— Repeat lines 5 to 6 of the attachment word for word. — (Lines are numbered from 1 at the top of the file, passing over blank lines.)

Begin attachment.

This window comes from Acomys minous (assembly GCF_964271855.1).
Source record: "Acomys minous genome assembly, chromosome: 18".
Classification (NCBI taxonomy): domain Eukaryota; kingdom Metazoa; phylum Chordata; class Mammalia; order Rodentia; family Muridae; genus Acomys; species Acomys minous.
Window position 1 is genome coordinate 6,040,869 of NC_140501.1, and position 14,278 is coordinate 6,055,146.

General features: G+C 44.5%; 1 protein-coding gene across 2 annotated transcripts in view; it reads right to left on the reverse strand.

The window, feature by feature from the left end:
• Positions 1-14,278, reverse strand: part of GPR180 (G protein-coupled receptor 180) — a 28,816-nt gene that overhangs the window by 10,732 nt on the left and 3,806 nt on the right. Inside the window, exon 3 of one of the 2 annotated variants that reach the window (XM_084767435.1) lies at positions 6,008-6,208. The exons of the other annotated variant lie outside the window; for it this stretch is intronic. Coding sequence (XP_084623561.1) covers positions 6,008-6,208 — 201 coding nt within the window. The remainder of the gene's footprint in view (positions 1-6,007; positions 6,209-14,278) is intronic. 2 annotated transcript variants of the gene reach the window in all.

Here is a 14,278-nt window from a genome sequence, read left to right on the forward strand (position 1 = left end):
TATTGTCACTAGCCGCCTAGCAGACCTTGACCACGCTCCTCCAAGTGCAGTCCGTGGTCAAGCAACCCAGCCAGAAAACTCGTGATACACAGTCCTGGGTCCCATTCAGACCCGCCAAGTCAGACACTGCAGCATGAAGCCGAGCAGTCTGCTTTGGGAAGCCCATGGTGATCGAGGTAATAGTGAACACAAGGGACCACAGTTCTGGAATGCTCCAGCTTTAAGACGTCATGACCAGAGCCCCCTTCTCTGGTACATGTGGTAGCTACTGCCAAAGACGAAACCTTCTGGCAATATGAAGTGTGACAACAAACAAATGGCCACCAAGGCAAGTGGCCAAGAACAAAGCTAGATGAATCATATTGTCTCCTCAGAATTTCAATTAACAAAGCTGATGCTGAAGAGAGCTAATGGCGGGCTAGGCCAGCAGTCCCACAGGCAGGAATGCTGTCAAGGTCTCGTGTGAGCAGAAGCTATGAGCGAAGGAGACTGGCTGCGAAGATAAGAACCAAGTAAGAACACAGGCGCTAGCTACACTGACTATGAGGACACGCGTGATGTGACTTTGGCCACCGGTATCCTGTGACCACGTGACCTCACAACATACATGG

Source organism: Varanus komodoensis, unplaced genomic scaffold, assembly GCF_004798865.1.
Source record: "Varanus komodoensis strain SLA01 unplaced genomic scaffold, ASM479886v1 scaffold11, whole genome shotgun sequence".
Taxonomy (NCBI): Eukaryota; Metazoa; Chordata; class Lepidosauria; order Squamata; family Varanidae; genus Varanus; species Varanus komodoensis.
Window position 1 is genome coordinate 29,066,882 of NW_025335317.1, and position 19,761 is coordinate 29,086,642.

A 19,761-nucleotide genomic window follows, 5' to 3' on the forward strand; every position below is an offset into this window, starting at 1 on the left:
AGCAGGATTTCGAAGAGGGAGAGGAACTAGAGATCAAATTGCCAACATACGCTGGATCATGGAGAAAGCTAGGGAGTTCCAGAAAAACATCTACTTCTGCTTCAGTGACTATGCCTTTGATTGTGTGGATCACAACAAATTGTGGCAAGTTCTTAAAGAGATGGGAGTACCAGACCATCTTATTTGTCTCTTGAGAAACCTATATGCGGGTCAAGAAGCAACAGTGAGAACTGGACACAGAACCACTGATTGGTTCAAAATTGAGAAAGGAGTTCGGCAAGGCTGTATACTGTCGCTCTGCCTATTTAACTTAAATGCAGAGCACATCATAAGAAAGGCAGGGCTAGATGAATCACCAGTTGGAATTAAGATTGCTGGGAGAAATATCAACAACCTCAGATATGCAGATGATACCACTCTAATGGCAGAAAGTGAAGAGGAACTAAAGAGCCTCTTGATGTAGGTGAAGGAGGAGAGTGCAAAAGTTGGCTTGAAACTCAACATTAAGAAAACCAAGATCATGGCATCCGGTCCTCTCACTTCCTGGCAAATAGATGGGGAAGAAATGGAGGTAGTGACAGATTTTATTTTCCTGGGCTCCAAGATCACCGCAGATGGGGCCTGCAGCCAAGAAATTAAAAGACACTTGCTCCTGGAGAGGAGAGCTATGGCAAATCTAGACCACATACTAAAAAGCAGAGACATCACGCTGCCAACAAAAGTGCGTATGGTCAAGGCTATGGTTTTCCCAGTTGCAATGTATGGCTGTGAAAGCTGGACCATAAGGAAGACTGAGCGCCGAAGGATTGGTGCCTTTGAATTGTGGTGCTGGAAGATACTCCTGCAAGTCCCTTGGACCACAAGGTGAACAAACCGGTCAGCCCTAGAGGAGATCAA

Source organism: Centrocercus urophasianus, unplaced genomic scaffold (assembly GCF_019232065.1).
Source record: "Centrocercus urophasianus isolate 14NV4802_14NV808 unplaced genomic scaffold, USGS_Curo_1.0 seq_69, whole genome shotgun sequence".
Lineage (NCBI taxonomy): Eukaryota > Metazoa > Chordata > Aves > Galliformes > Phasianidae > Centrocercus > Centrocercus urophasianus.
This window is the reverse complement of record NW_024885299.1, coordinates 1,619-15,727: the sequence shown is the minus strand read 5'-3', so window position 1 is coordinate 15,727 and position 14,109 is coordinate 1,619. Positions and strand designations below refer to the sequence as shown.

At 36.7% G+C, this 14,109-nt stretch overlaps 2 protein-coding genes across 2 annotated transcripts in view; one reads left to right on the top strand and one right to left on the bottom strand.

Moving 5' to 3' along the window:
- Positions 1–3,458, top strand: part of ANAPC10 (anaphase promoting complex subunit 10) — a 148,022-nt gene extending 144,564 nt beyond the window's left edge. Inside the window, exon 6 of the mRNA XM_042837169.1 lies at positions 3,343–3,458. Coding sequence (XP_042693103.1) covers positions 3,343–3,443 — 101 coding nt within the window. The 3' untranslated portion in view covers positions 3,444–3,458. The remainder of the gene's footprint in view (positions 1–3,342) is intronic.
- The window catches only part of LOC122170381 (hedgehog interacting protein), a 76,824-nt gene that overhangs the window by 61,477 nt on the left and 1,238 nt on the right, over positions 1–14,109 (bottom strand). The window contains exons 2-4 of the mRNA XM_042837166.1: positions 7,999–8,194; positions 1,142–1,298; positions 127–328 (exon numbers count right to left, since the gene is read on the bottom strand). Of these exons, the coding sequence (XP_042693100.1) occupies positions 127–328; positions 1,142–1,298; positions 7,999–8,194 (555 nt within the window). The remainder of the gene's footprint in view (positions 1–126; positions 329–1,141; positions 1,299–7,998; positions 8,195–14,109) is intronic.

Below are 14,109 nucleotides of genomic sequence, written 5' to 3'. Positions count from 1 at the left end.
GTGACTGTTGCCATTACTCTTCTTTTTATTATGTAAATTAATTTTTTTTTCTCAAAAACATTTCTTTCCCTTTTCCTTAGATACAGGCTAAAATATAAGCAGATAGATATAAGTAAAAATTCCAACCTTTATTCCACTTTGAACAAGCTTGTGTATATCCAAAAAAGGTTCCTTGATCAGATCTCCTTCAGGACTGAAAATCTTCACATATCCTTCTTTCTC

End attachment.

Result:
General features: G+C 44.5%; 1 protein-coding gene across 2 annotated transcripts in view; it reads right to left on the reverse strand.

The window, feature by feature from the left end: